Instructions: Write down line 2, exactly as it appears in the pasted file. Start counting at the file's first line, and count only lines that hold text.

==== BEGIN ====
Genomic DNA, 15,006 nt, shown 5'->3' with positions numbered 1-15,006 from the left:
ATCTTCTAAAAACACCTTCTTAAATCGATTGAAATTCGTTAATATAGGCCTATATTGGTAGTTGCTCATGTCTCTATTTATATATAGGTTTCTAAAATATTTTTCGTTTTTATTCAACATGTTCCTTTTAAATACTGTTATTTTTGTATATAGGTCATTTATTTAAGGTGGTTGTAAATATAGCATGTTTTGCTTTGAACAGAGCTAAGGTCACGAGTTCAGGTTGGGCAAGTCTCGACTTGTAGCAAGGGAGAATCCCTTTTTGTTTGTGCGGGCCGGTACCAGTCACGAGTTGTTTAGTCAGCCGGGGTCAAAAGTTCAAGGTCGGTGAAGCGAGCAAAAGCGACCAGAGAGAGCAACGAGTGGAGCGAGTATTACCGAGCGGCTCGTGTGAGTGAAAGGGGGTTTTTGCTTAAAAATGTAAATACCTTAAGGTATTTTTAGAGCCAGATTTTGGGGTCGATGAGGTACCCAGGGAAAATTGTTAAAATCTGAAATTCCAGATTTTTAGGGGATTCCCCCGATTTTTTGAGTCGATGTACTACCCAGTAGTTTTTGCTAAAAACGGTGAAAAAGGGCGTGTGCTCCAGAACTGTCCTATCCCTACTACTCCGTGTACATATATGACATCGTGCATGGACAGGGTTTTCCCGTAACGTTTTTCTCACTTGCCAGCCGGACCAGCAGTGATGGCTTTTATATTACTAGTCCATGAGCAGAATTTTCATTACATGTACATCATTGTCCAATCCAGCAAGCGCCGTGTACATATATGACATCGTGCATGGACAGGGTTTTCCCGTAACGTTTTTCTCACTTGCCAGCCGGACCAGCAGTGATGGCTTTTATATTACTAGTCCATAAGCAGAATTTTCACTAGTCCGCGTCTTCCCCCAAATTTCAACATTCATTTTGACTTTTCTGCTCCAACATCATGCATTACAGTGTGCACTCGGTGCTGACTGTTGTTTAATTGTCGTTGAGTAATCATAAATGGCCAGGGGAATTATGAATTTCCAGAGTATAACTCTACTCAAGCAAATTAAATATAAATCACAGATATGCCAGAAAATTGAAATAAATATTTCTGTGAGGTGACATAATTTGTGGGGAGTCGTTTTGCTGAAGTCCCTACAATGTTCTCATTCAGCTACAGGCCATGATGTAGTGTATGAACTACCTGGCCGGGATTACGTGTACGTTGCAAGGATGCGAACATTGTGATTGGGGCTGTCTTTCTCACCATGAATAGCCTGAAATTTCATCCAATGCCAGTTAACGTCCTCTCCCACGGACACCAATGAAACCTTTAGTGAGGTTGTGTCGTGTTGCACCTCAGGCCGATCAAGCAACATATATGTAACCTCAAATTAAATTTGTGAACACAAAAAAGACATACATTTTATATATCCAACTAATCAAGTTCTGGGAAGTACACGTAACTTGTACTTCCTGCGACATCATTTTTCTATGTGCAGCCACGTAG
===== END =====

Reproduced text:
ATCTTCTAAAAACACCTTCTTAAATCGATTGAAATTCGTTAATATAGGCCTATATTGGTAGTTGCTCATGTCTCTATTTATATATAGGTTTCTAAAATATTTTTCGTTTTTATTCAACATGTTCCTTTTAAATACTGTTATTTTTGTATATAGGTCATTTATTTAAGGTGGTTGTAAATATAGCATGTTTTGCTTTGAACAGAGCTAAGGTCACGAGTTCAGGTTGGGCAAGTCTCGACTTGTAGCAAGGGAGAATCCCTTTTTGTTTGTGCGGGCCGGTACCAGTCACGAGTTGTTTAGTCAGCCGGGGTCAAAAGTTCAAGGTCGGTGAAGCGAGCAAAAGCGACCAGAGAGAGCAACGAGTGGAGCGAGTATTACCGAGCGGCTCGTGTGAGTGAAAGGGGGTTTTTGCTTAAAAATGTAAATACCTTAAGGTATTTTTAGAGCCAGATTTTGGGGTCGATGAGGTACCCAGGGAAAATTGTTAAAATCTGAAATTCCAGATTTTTAGGGGATTCCCCCGATTTTTTGAGTCGATGTACTACCCAGTAGTTTTTGCTAAAAACGGTGAAAAAGGGCGTGTGCTCCAGAACTGTCCTATCCCTACTACTCCGTGTACATATATGACATCGTGCATGGACAGGGTTTTCCCGTAACGTTTTTCTCACTTGCCAGCCGGACCAGCAGTGATGGCTTTTATATTACTAGTCCATGAGCAGAATTTTCATTACATGTACATCATTGTCCAATCCAGCAAGCGCCGTGTACATATATGACATCGTGCATGGACAGGGTTTTCCCGTAACGTTTTTCTCACTTGCCAGCCGGACCAGCAGTGATGGCTTTTATATTACTAGTCCATAAGCAGAATTTTCACTAGTCCGCGTCTTCCCCCAAATTTCAACATTCATTTTGACTTTTCTGCTCCAACATCATGCATTACAGTGTGCACTCGGTGCTGACTGTTGTTTAATTGTCGTTGAGTAATCATAAATGGCCAGGGGAATTATGAATTTCCAGAGTATAACTCTACTCAAGCAAATTAAATATAAATCACAGATATGCCAGAAAATTGAAATAAATATTTCTGTGAGGTGACATAATTTGTGGGGAGTCGTTTTGCTGAAGTCCCTACAATGTTCTCATTCAGCTACAGGCCATGATGTAGTGTATGAACTACCTGGCCGGGATTACGTGTACGTTGCAAGGATGCGAACATTGTGATTGGGGCTGTCTTTCTCACCATGAATAGCCTGAAATTTCATCCAATGCCAGTTAACGTCCTCTCCCACGGACACCAATGAAACCTTTAGTGAGGTTGTGTCGTGTTGCACCTCAGGCCGATCAAGCAACATATATGTAACCTCAAATTAAATTTGTGAACACAAAAAAGACATACATTTTATATATCCAACTAATCAAGTTCTGGGAAGTACACGTAACTTGTACTTCCTGCGACATCATTTTTCTATGTGCAGCCACGTAG